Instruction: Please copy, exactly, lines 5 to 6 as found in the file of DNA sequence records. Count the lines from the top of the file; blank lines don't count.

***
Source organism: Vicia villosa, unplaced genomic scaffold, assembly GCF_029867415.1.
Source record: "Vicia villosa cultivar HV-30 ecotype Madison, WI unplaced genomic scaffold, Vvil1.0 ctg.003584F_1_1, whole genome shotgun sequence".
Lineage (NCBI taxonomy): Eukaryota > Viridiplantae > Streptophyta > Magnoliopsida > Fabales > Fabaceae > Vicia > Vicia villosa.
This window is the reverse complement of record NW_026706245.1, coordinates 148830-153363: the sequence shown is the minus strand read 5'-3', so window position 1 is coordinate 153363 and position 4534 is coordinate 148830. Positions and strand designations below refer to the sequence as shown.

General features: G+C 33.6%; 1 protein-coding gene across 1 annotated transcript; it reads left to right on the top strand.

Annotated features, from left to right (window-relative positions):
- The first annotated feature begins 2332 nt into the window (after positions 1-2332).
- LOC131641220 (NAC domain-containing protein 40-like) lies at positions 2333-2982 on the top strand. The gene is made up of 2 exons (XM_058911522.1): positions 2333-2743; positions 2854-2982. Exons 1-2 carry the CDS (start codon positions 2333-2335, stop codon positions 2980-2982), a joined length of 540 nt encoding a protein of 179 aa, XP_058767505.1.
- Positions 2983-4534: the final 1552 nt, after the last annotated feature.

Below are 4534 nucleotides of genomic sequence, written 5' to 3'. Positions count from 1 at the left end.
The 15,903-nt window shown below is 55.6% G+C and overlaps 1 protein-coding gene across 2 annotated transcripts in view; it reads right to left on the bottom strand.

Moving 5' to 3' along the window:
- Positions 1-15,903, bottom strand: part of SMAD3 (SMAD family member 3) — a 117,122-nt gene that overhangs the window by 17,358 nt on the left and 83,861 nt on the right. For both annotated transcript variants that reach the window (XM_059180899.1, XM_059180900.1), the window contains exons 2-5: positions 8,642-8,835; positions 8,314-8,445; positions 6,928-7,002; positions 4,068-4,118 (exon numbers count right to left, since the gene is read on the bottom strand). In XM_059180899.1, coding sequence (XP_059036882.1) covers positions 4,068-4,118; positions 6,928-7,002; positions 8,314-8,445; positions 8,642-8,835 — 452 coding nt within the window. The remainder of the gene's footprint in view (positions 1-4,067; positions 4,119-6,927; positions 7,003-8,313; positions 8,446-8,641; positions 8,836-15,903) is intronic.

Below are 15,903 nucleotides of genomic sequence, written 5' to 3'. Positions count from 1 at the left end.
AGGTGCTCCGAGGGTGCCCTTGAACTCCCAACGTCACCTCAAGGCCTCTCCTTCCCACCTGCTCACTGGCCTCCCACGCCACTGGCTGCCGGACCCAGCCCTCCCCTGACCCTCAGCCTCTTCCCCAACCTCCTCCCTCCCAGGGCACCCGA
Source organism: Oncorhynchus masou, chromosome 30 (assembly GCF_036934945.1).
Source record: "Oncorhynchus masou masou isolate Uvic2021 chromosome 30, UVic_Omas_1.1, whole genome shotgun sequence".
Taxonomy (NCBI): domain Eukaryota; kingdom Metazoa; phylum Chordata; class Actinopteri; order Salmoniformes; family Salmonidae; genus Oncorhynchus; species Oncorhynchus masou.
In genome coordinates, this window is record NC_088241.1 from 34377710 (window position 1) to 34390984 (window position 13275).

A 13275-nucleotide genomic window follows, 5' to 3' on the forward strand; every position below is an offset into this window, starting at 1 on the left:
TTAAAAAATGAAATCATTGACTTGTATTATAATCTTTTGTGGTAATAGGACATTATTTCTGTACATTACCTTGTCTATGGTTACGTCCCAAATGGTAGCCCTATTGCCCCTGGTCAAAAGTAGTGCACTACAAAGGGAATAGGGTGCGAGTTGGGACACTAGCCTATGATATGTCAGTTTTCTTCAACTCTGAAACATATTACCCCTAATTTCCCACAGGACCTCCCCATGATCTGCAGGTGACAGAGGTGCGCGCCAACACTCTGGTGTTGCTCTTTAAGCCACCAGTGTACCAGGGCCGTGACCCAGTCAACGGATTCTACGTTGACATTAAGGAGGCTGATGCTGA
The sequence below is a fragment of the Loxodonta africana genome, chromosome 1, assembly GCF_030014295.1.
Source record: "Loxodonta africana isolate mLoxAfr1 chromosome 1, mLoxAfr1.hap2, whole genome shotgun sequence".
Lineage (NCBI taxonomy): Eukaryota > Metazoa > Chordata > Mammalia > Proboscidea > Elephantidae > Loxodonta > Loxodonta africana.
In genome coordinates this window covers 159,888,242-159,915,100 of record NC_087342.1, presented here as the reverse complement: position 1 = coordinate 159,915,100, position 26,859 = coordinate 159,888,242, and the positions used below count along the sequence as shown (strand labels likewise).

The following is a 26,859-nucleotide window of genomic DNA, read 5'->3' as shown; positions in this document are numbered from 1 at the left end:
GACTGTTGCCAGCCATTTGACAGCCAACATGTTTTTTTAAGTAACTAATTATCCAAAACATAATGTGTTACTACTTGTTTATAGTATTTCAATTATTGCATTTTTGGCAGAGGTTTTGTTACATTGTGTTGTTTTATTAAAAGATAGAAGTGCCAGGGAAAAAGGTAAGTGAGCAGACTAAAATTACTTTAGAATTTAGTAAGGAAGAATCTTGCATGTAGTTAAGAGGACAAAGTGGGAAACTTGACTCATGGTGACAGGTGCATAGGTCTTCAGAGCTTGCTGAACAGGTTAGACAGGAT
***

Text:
General features: G+C 33.6%; 1 protein-coding gene across 1 annotated transcript; it reads left to right on the top strand.

Annotated features, from left to right (window-relative positions):